We spent a good chunk of our Saturday cleaning out the back shed. It all started quite nicely; the weather was beautiful and warm, and we had no problem getting all our stuff out of the shed and spread all over the lawn.
Once we got to that point, the thunder began to clap and an ice-cold rain fell, drenching everything. We worked frantically to fill the shed again, but in no time we ourselves were entirely soaked.
And I loved every second of it.
I remember a Monday evening on the southeast side of San Antonio. My companion and I hit the streets to find people to talk to, and it was an overcast day much like today. Then a flood of rain suddenly came down, and we had left our umbrellas at the apartment, so whaddya do, you know? I'll tell ya, though, that was some of the most fun I ever had street contacting on my mission. We surrendered to the elements, so we didn't even care that it looked and felt like we had just jumped into a pool with all of our clothes and proselyting materials. In that moment we truly lost ourselves, and we were having so much fun that we radiated happiness. Anyone who was crazy enough to still be outside definitely heard from us in that neighborhood that night. There was no escape. And I like to think we left at least some of them feeling better about their day.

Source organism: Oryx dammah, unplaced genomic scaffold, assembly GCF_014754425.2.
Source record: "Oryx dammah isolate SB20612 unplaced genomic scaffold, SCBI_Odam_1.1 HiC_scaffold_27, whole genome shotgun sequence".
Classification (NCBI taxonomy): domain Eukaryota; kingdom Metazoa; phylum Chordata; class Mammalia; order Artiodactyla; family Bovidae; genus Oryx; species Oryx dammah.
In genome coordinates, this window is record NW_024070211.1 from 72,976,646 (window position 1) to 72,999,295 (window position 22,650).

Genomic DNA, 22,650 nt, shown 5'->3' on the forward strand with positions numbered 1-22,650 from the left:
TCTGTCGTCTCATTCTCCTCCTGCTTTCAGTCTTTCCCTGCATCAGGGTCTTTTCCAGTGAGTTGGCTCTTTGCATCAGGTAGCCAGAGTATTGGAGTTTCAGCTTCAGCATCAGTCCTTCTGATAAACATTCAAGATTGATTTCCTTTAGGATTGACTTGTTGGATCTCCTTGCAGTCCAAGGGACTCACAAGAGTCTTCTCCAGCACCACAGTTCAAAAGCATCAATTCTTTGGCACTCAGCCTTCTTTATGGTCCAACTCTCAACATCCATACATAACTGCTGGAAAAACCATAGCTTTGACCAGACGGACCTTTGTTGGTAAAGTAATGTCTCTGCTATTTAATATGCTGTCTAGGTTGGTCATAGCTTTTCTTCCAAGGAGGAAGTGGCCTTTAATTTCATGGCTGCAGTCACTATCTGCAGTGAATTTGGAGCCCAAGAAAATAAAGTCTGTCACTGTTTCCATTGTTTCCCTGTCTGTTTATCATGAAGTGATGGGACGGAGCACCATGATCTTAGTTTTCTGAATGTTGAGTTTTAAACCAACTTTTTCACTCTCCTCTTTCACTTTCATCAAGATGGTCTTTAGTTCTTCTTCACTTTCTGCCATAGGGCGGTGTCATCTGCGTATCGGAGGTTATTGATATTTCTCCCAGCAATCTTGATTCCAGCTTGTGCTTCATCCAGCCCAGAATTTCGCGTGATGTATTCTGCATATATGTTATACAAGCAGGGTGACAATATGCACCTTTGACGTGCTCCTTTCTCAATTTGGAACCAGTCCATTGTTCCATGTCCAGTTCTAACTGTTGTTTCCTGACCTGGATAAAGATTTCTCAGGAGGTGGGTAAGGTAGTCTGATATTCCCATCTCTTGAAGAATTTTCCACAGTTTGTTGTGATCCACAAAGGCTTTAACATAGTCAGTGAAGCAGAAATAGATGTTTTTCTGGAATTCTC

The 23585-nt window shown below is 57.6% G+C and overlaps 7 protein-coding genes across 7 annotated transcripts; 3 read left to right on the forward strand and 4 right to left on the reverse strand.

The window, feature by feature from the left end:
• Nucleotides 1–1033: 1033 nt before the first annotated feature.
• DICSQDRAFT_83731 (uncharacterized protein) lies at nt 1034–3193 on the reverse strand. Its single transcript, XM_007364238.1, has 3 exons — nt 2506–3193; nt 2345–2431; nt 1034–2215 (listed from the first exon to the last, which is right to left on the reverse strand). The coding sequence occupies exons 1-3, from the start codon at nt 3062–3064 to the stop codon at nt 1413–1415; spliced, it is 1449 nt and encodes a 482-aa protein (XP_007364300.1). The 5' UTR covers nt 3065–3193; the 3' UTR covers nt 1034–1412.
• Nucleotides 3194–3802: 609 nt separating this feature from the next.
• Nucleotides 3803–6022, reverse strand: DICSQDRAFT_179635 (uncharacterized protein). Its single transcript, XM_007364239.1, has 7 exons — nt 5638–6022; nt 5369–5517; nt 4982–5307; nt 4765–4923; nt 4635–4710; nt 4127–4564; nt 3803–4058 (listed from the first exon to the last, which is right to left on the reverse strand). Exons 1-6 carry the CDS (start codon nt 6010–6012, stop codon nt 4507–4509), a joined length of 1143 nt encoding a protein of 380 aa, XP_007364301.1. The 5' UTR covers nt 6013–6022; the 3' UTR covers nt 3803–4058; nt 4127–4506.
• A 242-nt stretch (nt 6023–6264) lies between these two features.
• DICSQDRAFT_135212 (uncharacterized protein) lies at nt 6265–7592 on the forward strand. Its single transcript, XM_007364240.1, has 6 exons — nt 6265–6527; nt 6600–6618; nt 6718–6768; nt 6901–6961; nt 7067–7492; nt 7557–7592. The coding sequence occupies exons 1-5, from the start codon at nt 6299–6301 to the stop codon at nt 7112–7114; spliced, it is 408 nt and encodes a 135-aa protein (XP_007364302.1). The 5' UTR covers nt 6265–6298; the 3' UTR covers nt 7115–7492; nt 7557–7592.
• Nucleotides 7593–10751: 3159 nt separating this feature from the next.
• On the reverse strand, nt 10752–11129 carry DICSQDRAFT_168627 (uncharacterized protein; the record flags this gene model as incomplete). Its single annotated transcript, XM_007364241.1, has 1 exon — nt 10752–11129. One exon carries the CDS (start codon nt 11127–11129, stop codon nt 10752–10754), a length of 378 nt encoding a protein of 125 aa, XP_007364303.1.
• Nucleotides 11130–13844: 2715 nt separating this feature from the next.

In Texas we had plenty of hot days. One summer I was there, Austin broke a record for the most consecutive days over a hundred degrees. Church marquees all over the place could be seen inviting people to pray for rain, and in two of my areas, there were even stake-wide fasts for rain (which were all answered the very next day--cool stories, I won't get into them right here though).
But man, when it rained, it rained. One evening I passed an empty flood basin, and the next day it had risen over eight feet and become a roaring rapid. I saw swimming pools that had overflowed so that they were just the deep part of a much larger puddle. And there was at least one occasion in San Antonio when it seemed almost pointless to keep our windshield wipers on, because the rain was just coming down too hard and too fast. It doesn't rain in Utah the way it does in Texas.
I love it when it rains because it takes me back to my mission, and thus motivates me to become a better person. Today's rain took me back. So, in tribute to the rains of my mission, a few videos from some such times.